Taylor River Report: Colorado

Cottonwood Pass

We spent last weekend in Crested Butte as a last minute getaway and in between family time I snuck in a couple hours on the Taylor River. The weather was perfect for Taylor River standards, for a place that can be brutally cold and windy, the sun was bright and the wind was variable. There were some anglers in the parking lot and others filtered in as the day prolonged but most of them stayed above the bridge sight fishing for the bright red sides. Personally I enjoy fishing the faster water below the bridge, this allows me to get away from the crowds and also allows me to fish a little heavier tippet. I started off with a small olive sculpzilla and moved it through the deep pockets hoping for a big brown to charge out and inhale the small green streamer but there was no response. There was a sporadic blue wing olive hatch with some midges mixed in so I snipped off the streamer rig and set up a bobber. Refusing to tie on 2 micro flies I opted for an Olive Pats Rubber Leg as my lead fly and trailed a gray RS2 off the back. To my surprise the first fish I landed was on the Pats. For a river that is known for fishing micro flies it was refreshing to land a nice Rainbow Trout on a big ugly Rubber Leg. I have found that constantly changing your flies plays a big role in success when fishing heavily pressured Tailwaters. As my fishing time came to an end I had changed flies several times and had success nearly every time I switched my flies. My top flies were; Olive Pats Rubber Leg, Olive Ju Ju Baetis, Peach Bead, Gray RS2 and Brown Pheasant Tail.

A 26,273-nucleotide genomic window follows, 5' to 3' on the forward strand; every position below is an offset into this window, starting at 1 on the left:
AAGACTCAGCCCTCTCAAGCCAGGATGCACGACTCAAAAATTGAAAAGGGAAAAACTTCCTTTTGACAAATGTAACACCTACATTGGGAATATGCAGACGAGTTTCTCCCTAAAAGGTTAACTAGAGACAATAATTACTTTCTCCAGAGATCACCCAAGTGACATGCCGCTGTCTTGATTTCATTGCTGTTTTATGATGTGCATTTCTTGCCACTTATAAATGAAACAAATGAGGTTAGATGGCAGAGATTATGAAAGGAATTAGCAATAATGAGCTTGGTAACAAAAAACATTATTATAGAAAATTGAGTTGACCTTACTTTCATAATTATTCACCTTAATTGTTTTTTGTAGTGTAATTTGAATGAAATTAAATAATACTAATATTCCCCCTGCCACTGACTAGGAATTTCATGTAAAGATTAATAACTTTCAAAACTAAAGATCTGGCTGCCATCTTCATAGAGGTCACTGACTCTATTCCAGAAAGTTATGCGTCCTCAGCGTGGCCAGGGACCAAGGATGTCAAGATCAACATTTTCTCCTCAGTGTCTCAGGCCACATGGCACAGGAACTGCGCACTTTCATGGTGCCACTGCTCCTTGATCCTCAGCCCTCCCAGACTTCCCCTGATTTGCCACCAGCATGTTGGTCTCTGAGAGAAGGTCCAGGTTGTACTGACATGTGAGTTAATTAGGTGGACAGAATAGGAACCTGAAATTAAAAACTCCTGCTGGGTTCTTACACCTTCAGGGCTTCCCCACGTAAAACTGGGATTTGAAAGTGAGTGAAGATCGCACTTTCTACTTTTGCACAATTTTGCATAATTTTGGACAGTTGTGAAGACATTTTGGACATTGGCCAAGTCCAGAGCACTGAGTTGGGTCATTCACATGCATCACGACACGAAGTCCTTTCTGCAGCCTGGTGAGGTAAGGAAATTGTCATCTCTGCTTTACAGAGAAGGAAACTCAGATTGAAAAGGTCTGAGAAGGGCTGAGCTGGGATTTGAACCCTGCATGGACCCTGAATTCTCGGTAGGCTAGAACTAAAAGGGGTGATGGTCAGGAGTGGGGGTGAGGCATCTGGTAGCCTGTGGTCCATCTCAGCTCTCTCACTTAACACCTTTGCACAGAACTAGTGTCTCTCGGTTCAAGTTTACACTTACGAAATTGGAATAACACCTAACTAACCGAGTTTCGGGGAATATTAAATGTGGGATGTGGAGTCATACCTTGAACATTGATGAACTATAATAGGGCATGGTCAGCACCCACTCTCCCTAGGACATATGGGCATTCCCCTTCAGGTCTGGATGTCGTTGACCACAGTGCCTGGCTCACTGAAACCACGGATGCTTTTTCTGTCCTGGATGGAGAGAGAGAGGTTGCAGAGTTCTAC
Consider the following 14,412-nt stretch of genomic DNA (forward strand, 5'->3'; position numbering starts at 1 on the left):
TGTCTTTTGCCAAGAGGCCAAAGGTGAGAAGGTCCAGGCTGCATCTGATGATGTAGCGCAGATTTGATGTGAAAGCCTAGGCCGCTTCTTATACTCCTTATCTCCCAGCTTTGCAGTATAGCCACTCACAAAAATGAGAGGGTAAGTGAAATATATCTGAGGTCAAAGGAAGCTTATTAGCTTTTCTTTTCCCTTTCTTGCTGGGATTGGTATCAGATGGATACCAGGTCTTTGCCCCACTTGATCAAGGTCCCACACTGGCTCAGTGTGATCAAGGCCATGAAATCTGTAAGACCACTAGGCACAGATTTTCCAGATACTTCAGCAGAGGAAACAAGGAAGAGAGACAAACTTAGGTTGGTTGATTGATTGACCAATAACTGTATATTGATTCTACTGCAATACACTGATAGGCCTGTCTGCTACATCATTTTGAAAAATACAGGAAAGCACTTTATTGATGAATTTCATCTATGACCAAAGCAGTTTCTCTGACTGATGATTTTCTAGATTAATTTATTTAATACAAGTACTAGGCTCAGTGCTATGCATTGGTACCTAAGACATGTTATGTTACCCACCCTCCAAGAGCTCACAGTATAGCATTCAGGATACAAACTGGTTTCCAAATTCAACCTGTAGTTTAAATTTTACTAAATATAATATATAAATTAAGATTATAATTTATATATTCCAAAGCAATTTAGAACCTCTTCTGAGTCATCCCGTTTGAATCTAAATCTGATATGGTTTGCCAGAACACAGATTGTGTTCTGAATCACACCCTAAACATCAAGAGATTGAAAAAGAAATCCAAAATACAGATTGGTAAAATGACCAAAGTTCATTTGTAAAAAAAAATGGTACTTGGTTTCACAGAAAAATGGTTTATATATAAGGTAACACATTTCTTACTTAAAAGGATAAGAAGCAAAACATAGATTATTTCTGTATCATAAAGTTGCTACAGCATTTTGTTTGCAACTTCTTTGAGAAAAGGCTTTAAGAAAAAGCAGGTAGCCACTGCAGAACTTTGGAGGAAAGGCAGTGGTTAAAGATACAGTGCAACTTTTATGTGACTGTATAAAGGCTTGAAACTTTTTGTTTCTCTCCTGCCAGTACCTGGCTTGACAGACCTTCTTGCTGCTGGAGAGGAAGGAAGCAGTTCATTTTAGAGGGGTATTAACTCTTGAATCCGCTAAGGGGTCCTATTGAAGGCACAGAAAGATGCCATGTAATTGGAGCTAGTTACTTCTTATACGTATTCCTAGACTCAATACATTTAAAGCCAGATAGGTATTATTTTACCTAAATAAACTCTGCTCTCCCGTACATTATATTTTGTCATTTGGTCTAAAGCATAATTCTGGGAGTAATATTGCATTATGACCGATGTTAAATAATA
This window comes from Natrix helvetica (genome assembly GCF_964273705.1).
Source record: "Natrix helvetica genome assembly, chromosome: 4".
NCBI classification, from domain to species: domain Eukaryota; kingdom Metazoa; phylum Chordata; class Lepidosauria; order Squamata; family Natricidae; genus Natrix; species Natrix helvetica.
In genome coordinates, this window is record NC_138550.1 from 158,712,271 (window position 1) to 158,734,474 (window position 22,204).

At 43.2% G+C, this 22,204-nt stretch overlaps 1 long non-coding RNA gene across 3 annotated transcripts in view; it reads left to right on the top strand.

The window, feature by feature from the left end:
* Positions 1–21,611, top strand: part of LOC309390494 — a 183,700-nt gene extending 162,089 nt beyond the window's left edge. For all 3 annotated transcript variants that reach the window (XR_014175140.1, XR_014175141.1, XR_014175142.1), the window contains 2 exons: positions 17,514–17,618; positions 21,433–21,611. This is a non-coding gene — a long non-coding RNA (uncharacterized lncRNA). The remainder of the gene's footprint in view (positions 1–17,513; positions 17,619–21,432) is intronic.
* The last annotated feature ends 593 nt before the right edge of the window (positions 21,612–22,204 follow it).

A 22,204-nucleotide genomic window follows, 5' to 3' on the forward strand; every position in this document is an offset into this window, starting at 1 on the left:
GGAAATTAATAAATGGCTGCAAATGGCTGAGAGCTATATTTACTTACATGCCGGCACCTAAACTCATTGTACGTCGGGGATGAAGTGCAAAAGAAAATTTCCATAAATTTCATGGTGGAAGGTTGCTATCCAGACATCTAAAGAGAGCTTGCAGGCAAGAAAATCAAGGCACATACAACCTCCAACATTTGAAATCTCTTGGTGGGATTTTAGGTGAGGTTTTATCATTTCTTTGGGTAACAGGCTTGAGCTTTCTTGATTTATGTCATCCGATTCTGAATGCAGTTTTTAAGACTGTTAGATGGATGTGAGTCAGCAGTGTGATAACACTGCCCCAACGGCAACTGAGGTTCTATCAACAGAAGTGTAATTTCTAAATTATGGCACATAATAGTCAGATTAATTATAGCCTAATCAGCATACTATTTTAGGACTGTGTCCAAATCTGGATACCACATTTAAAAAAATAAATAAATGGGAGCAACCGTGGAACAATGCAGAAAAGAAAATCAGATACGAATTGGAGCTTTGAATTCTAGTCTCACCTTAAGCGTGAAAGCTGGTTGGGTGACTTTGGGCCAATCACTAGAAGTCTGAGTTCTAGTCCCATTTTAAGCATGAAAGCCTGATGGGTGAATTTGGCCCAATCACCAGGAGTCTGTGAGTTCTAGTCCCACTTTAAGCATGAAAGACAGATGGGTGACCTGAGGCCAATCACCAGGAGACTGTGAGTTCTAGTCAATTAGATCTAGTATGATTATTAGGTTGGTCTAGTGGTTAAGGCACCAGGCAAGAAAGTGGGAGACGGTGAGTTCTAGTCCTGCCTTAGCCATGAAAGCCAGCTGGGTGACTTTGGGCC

Taylor River Rainbow Trout

This is a great time of year to be on the Taylor River, the flows are hovering around 100 CFS which is a great wading level. The Brown Trout are starting their spawn so fishing eggs is an effective way to trick opportunistic Rainbows lined up behind spawning beds. An egg is also a good underwater indicator in clear water. If you head to the Taylor in the next week or two don’t be afraid to go big with some of your nymphs, you might be pleasantly surprised.

Leave a Comment

Your email address will not be published. Required fields are marked *